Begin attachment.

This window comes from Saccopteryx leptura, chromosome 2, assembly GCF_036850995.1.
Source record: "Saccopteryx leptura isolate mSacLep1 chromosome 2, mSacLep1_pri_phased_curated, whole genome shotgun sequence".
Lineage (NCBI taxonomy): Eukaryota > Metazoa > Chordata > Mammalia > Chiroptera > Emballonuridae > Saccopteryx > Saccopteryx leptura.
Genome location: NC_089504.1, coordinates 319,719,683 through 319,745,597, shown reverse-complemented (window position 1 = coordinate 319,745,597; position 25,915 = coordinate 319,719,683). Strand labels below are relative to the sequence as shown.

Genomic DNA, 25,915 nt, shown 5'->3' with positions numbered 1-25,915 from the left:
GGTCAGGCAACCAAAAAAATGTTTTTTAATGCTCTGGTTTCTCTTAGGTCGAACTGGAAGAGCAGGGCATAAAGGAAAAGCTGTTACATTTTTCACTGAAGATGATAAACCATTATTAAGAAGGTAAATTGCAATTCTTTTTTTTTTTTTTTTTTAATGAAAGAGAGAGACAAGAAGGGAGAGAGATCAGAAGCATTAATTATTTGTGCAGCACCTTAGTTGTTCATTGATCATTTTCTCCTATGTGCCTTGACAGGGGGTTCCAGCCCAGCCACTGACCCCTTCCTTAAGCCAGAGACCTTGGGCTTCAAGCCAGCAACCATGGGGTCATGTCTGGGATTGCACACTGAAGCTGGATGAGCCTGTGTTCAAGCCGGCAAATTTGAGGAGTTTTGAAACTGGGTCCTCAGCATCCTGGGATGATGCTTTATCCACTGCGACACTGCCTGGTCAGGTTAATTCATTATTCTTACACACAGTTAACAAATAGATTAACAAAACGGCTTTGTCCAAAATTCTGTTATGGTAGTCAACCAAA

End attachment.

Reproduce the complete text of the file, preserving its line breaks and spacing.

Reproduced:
This window comes from Saccopteryx leptura, chromosome 2, assembly GCF_036850995.1.
Source record: "Saccopteryx leptura isolate mSacLep1 chromosome 2, mSacLep1_pri_phased_curated, whole genome shotgun sequence".
Lineage (NCBI taxonomy): Eukaryota > Metazoa > Chordata > Mammalia > Chiroptera > Emballonuridae > Saccopteryx > Saccopteryx leptura.
Genome location: NC_089504.1, coordinates 319,719,683 through 319,745,597, shown reverse-complemented (window position 1 = coordinate 319,745,597; position 25,915 = coordinate 319,719,683). Strand labels below are relative to the sequence as shown.

Genomic DNA, 25,915 nt, shown 5'->3' with positions numbered 1-25,915 from the left:
GGTCAGGCAACCAAAAAAATGTTTTTTAATGCTCTGGTTTCTCTTAGGTCGAACTGGAAGAGCAGGGCATAAAGGAAAAGCTGTTACATTTTTCACTGAAGATGATAAACCATTATTAAGAAGGTAAATTGCAATTCTTTTTTTTTTTTTTTTTTAATGAAAGAGAGAGACAAGAAGGGAGAGAGATCAGAAGCATTAATTATTTGTGCAGCACCTTAGTTGTTCATTGATCATTTTCTCCTATGTGCCTTGACAGGGGGTTCCAGCCCAGCCACTGACCCCTTCCTTAAGCCAGAGACCTTGGGCTTCAAGCCAGCAACCATGGGGTCATGTCTGGGATTGCACACTGAAGCTGGATGAGCCTGTGTTCAAGCCGGCAAATTTGAGGAGTTTTGAAACTGGGTCCTCAGCATCCTGGGATGATGCTTTATCCACTGCGACACTGCCTGGTCAGGTTAATTCATTATTCTTACACACAGTTAACAAATAGATTAACAAAACGGCTTTGTCCAAAATTCTGTTATGGTAGTCAACCAAA